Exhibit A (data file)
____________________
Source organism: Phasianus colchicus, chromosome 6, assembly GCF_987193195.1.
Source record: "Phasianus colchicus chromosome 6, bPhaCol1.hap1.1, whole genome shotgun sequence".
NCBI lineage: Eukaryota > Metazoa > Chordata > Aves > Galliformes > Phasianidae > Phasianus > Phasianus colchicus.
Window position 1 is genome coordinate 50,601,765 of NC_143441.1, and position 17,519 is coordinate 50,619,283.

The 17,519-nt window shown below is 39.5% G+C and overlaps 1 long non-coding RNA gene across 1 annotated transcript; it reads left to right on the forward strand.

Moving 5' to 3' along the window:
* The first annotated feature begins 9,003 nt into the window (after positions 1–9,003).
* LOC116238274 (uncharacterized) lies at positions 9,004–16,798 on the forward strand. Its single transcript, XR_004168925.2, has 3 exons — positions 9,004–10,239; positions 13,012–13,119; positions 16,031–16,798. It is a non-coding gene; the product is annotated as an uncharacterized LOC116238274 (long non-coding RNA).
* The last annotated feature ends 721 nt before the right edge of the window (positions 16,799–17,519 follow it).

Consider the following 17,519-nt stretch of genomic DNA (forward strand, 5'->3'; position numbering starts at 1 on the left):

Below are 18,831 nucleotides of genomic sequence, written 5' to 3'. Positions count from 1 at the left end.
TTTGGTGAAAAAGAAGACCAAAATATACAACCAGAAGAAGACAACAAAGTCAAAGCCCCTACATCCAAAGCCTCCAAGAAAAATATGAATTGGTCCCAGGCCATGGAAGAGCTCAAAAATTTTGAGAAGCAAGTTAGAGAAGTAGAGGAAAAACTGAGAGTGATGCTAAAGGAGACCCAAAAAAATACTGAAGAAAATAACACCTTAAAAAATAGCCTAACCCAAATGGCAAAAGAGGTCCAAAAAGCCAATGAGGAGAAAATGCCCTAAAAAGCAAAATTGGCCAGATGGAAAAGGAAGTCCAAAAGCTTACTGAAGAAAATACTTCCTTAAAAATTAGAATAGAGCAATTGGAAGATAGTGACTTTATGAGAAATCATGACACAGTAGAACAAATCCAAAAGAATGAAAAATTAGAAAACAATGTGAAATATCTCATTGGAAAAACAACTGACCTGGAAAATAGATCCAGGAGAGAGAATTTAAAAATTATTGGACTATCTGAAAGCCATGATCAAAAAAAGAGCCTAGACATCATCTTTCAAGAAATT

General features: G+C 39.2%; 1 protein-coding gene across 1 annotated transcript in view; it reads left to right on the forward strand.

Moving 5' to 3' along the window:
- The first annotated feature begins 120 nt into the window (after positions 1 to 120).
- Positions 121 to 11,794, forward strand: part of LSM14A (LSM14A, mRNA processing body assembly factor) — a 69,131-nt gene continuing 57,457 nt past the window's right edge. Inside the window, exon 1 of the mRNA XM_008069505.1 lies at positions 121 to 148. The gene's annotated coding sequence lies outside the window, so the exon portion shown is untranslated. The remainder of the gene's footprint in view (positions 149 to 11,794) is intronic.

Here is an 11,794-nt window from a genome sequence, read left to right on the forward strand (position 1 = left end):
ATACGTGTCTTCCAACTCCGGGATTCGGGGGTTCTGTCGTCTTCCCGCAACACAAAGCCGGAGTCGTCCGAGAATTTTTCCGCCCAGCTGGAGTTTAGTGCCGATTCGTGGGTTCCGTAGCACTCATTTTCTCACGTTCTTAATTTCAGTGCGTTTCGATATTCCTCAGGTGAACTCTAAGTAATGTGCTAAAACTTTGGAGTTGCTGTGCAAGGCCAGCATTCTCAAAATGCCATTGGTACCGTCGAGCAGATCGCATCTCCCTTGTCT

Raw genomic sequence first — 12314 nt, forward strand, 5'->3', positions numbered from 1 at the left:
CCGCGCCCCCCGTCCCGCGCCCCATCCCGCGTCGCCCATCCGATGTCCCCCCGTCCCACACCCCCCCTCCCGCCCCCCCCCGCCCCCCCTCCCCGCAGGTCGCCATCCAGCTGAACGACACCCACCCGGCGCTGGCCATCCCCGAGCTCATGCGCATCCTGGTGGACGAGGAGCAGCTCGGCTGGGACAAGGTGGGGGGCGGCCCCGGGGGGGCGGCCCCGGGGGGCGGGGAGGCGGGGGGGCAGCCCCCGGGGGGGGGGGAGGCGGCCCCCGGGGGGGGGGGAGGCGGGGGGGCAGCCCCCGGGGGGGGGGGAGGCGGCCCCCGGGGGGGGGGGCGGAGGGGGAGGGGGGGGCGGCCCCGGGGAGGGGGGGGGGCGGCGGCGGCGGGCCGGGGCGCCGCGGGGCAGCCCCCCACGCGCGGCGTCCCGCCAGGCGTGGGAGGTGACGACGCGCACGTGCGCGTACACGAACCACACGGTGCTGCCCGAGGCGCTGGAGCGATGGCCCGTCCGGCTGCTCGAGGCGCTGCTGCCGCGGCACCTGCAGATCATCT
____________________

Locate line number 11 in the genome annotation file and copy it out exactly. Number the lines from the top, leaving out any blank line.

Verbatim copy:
Below are 18,831 nucleotides of genomic sequence, written 5' to 3'. Positions count from 1 at the left end.